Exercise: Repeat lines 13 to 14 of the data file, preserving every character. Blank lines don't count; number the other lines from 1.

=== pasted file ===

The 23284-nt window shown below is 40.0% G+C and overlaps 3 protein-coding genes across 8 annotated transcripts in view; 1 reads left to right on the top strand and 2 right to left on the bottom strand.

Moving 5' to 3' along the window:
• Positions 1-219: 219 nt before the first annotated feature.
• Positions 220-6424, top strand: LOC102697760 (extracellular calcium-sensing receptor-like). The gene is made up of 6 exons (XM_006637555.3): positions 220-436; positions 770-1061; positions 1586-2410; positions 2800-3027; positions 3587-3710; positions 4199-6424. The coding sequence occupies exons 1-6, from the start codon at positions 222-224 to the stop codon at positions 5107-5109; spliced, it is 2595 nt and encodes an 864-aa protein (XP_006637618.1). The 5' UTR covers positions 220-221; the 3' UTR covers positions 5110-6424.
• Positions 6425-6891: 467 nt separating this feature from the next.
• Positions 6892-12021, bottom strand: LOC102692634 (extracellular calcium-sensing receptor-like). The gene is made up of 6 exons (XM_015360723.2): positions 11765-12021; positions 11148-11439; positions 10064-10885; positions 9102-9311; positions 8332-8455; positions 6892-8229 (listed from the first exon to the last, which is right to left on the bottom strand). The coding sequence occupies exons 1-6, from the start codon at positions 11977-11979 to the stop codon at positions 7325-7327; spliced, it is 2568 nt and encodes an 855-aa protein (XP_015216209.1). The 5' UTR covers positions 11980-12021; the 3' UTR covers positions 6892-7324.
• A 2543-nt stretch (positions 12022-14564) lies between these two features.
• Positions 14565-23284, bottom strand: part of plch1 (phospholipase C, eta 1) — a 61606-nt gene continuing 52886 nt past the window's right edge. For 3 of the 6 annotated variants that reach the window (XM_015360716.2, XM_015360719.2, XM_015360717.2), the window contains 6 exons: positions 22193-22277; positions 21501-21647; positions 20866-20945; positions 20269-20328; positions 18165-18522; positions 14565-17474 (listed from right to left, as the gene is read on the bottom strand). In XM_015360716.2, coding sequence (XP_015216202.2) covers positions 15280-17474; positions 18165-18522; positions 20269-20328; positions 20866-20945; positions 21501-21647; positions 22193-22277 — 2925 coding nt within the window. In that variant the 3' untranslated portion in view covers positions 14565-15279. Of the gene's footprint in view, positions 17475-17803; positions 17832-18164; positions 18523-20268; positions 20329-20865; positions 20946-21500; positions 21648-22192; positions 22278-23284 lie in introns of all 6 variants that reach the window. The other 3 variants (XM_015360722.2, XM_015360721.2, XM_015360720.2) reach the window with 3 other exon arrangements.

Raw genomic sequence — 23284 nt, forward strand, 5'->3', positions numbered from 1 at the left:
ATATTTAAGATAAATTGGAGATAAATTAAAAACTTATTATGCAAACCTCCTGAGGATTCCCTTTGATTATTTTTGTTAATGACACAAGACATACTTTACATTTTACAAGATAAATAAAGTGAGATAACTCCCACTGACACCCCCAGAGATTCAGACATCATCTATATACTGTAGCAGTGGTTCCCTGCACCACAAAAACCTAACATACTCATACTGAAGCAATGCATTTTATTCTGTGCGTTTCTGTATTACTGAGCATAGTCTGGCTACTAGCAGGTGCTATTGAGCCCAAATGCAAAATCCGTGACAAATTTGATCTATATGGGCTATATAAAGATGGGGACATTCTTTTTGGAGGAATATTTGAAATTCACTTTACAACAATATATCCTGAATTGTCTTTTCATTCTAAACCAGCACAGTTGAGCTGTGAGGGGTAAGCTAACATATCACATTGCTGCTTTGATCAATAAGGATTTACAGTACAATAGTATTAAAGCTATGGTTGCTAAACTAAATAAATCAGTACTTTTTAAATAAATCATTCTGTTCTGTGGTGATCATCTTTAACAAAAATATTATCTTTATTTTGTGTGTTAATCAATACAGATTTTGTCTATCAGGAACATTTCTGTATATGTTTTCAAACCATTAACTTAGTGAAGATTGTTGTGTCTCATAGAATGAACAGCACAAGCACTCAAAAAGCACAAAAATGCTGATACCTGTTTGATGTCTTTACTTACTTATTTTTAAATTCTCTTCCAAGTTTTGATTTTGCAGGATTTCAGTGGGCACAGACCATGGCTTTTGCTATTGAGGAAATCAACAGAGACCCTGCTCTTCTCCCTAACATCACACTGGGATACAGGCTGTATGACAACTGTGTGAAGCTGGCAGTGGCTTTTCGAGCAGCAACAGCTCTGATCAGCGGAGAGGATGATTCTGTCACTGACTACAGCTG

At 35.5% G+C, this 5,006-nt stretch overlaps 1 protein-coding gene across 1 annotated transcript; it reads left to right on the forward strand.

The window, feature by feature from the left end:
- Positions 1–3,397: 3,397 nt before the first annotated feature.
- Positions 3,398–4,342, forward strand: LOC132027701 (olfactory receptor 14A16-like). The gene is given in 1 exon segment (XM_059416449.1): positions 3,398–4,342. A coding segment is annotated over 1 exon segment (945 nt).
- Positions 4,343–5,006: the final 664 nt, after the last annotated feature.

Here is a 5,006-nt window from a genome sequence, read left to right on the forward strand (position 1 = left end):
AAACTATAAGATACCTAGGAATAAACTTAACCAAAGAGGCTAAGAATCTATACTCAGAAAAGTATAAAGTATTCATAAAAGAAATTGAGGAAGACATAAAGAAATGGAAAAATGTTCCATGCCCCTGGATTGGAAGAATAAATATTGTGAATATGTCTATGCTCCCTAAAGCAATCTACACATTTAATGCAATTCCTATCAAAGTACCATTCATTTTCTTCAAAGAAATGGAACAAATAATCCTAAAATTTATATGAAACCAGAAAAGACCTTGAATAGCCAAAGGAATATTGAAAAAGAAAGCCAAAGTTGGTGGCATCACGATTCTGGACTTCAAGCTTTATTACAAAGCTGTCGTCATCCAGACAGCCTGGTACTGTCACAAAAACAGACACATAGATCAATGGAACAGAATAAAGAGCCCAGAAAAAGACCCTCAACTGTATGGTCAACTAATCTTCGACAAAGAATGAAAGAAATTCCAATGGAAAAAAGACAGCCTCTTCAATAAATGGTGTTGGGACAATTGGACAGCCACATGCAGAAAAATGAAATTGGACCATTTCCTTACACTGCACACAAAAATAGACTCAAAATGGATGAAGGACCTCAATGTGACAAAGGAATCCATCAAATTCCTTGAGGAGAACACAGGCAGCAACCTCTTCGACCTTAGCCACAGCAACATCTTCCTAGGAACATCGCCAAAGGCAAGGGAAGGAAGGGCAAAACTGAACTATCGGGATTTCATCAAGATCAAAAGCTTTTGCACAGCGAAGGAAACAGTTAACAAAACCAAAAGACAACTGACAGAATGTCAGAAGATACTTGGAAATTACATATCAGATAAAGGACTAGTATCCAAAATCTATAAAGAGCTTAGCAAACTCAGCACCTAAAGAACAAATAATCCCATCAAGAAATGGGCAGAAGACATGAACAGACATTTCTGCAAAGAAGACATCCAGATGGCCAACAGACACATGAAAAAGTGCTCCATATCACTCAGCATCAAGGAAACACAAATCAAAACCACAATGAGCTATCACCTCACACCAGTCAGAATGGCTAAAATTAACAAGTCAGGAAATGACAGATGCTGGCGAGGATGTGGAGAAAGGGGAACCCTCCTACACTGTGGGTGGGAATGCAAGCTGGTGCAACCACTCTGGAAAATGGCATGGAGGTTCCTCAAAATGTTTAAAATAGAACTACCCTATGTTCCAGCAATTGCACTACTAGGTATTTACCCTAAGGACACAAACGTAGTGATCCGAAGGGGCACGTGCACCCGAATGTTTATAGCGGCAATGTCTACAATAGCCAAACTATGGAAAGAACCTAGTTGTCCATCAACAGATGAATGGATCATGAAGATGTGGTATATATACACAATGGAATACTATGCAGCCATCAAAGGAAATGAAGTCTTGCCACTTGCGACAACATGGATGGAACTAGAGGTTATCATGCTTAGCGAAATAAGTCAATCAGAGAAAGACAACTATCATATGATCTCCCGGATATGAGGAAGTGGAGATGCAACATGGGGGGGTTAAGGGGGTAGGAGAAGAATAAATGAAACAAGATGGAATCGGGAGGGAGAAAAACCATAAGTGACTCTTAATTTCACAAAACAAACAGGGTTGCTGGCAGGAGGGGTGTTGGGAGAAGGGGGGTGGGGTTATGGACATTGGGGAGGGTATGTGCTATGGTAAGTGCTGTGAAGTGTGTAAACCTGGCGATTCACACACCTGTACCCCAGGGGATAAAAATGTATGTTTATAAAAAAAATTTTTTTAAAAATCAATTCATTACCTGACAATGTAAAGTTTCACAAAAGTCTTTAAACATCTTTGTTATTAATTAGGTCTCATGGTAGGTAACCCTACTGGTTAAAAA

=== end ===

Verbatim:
- Positions 1–3,397: 3,397 nt before the first annotated feature.
- Positions 3,398–4,342, forward strand: LOC132027701 (olfactory receptor 14A16-like). The gene is given in 1 exon segment (XM_059416449.1): positions 3,398–4,342. A coding segment is annotated over 1 exon segment (945 nt).